Thursday, 9 March 2017

International Women's Day: Words aren't enough

If you hopped on social media yesterday, you may have seen the words 'International Women's Day' pop up on your screen here and there, often accompanied by an inspirational quote or image. March 8th is, if you hadn't already guessed, a day dedicated to women; it commemorates the women's rights movement, recognises our past and present struggles with inequality, and instills hope in women across the globe that those struggles will one day come to an end. It brings us together, letting every female know that the stigma they face as a woman is shared by many, and that they are not alone. It encourages us to express our right to freedom - of speech, of thought, of how we want to use our bodies - so it's no wonder why International Women's Day is on everyone's lips.

This day isn't anything new (however, thanks to third wave feminism and social media, IWD has become more widely recognised than ever before), having been first observed in the early 1900s during a time of rapid expansion in industry, a growing population and a rise in radical and rebellious ideologies. In 1908, 1500 women marched through New York City campaigning for shorter hours, better pay and the right to vote. This lead the way for women across the world, particularly in the UK, Russia and Europe, to campaign for and obtain equal rights.

It was these women that showed courage, initiative and perseverance when fighting for equality - something that should have been theirs by right as human beings in the first place. They put their reputations, their jobs, their relationships and even their lives on the line to obtain rights that we, today, might take for granted. Great women such as Emily Davison and Emmeline Pankhurst (and many, many more) died devoted to the cause, with some never living to see the fruits of their labour. They knew that the world needed to change, and they acted upon this knowledge despite the adversity they faced.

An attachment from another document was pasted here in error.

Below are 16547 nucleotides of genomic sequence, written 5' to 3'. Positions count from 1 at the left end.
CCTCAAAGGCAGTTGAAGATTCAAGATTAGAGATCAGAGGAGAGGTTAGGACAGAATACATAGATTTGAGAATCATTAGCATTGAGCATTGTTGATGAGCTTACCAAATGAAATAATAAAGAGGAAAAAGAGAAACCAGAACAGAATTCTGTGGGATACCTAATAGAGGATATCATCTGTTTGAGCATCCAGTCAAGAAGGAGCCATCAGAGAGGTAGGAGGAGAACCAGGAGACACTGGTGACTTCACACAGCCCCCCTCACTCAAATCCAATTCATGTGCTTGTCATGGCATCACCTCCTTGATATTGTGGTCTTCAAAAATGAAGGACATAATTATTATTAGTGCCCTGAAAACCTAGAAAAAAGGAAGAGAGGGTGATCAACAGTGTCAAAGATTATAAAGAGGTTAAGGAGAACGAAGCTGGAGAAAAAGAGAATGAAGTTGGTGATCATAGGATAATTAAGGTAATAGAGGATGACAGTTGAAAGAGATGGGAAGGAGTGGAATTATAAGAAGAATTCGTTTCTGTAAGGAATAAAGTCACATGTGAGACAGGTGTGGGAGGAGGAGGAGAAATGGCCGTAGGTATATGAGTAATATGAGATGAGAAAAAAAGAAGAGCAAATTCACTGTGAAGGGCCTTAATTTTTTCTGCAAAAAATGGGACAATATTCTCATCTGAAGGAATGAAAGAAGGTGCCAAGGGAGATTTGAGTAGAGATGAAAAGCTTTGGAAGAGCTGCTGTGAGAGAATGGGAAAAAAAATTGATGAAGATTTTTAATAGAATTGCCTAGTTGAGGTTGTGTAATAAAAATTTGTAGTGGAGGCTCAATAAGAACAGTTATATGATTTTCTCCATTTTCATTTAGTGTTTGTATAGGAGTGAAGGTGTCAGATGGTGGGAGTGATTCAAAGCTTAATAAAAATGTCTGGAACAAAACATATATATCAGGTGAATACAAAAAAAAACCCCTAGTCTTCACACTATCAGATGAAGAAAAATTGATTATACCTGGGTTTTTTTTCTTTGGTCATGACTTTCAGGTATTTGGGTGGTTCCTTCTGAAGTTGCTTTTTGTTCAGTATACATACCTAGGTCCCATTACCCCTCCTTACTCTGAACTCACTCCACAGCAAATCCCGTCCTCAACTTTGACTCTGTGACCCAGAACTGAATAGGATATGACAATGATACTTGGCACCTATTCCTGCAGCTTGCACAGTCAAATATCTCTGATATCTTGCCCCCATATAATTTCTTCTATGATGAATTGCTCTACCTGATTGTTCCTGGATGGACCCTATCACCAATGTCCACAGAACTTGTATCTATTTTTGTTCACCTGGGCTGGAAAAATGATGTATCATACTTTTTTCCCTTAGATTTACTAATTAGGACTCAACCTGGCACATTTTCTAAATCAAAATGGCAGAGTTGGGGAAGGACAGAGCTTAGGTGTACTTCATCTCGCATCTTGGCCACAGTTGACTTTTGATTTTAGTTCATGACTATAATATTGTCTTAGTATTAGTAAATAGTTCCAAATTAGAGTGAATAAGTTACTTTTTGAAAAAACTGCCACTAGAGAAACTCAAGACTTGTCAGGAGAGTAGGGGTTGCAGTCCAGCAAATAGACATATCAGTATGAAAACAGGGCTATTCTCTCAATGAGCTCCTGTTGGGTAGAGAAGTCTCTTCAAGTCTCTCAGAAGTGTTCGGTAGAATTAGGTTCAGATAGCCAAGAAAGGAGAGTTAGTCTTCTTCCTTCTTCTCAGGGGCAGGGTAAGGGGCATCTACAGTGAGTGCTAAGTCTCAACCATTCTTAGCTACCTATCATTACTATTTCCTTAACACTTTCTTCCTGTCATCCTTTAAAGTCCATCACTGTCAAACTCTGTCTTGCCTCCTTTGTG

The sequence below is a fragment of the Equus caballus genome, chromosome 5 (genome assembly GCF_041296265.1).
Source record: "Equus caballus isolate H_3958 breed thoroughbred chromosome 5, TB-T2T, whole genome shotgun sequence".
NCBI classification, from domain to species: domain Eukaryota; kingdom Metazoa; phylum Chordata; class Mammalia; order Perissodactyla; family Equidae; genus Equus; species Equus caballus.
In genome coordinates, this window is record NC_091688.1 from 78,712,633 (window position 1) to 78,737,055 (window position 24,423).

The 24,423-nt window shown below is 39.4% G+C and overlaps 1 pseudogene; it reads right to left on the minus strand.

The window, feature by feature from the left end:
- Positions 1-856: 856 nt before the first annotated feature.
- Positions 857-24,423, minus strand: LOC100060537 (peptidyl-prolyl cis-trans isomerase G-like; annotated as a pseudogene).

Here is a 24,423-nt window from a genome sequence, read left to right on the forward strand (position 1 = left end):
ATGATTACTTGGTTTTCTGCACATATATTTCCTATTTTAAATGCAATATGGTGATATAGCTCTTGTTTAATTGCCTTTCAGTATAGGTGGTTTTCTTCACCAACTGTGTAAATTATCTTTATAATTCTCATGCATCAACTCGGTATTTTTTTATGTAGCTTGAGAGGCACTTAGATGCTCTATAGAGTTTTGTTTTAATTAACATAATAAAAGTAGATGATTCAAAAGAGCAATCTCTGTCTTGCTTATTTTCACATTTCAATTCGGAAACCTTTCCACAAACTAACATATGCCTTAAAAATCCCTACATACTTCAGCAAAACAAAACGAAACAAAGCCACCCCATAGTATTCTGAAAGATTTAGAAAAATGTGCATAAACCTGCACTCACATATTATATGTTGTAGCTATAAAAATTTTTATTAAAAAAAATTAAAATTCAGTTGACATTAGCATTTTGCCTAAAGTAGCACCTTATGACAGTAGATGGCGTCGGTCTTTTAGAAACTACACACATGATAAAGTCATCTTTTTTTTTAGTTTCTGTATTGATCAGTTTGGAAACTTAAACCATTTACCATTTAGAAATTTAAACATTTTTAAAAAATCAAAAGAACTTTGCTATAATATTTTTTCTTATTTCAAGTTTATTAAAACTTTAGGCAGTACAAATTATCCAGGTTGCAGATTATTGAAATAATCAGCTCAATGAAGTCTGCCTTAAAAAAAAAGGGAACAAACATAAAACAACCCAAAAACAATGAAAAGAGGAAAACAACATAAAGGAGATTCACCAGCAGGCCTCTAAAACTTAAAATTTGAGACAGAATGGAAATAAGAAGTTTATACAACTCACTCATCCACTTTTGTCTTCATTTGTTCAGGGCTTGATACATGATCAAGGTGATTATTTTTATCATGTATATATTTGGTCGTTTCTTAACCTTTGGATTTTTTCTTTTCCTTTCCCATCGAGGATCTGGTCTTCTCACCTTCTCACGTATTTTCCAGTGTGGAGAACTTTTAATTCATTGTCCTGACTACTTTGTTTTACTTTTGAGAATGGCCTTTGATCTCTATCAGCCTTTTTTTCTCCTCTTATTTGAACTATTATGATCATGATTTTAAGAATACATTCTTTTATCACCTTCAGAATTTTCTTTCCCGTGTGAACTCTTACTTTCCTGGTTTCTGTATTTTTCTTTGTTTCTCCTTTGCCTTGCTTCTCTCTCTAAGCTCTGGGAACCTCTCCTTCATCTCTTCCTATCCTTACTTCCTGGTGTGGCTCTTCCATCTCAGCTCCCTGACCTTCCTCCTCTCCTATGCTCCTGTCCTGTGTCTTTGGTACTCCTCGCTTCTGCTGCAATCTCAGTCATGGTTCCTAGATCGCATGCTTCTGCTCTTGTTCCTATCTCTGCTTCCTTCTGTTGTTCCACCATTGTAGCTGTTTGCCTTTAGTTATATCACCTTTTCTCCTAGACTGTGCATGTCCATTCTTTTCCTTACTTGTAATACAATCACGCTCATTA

Would you say that you would do the same? When faced with sexism or misogyny, would you risk as much as these women in order to fight for your cause? This International Women's Day, I've seen so many women join in the conversation on social media, with hundreds posting encouraging status updates, taking photos with their female friends captioned with the hashtag #GirlBoss, and sharing blogs and articles promoting awareness. This is great and, of course, we should be utilising social media (especially if we have a large following) to spread the word - but is that enough?

Simply stating you're feminist won't end inequality. After all, actions speak louder than words, and although it's important to use your voice, you must also practice what you preach. Don't just jump on the hashtag because you think you'll look good in front of your friends and followers. If you truly want to end inequality, stop thinking about yourself and start thinking about women as a whole. We're all in this together.